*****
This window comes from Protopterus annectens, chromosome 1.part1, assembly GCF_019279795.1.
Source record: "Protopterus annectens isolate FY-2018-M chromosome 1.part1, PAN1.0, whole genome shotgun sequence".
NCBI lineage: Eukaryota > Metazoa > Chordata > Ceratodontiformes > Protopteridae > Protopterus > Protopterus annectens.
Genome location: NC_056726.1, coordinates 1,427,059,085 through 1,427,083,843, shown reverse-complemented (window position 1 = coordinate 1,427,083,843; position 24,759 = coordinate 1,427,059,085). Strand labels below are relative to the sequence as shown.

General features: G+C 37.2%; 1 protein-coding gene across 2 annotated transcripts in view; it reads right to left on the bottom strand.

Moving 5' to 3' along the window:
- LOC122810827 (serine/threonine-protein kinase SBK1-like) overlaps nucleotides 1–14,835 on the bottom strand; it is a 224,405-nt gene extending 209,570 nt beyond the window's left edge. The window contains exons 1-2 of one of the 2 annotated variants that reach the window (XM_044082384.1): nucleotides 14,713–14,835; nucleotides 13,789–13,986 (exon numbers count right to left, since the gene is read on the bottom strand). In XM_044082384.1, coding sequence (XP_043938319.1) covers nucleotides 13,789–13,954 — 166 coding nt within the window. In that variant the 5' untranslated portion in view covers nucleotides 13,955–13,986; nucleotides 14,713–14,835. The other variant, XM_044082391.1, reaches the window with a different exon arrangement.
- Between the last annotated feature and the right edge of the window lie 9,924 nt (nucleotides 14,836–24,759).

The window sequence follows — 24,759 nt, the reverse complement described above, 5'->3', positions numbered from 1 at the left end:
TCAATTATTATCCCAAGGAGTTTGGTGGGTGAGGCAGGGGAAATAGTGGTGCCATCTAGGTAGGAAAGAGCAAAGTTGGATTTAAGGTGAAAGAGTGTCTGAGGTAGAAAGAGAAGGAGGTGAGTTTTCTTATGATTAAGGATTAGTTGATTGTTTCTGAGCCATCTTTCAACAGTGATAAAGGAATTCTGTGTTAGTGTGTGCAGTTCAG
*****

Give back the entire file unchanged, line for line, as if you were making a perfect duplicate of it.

This window comes from Protopterus annectens, chromosome 1.part1, assembly GCF_019279795.1.
Source record: "Protopterus annectens isolate FY-2018-M chromosome 1.part1, PAN1.0, whole genome shotgun sequence".
NCBI lineage: Eukaryota > Metazoa > Chordata > Ceratodontiformes > Protopteridae > Protopterus > Protopterus annectens.
Genome location: NC_056726.1, coordinates 1,427,059,085 through 1,427,083,843, shown reverse-complemented (window position 1 = coordinate 1,427,083,843; position 24,759 = coordinate 1,427,059,085). Strand labels below are relative to the sequence as shown.

General features: G+C 37.2%; 1 protein-coding gene across 2 annotated transcripts in view; it reads right to left on the bottom strand.

Moving 5' to 3' along the window:
- LOC122810827 (serine/threonine-protein kinase SBK1-like) overlaps nucleotides 1–14,835 on the bottom strand; it is a 224,405-nt gene extending 209,570 nt beyond the window's left edge. The window contains exons 1-2 of one of the 2 annotated variants that reach the window (XM_044082384.1): nucleotides 14,713–14,835; nucleotides 13,789–13,986 (exon numbers count right to left, since the gene is read on the bottom strand). In XM_044082384.1, coding sequence (XP_043938319.1) covers nucleotides 13,789–13,954 — 166 coding nt within the window. In that variant the 5' untranslated portion in view covers nucleotides 13,955–13,986; nucleotides 14,713–14,835. The other variant, XM_044082391.1, reaches the window with a different exon arrangement.
- Between the last annotated feature and the right edge of the window lie 9,924 nt (nucleotides 14,836–24,759).

The window sequence follows — 24,759 nt, the reverse complement described above, 5'->3', positions numbered from 1 at the left end:
TCAATTATTATCCCAAGGAGTTTGGTGGGTGAGGCAGGGGAAATAGTGGTGCCATCTAGGTAGGAAAGAGCAAAGTTGGATTTAAGGTGAAAGAGTGTCTGAGGTAGAAAGAGAAGGAGGTGAGTTTTCTTATGATTAAGGATTAGTTGATTGTTTCTGAGCCATCTTTCAACAGTGATAAAGGAATTCTGTGTTAGTGTGTGCAGTTCAG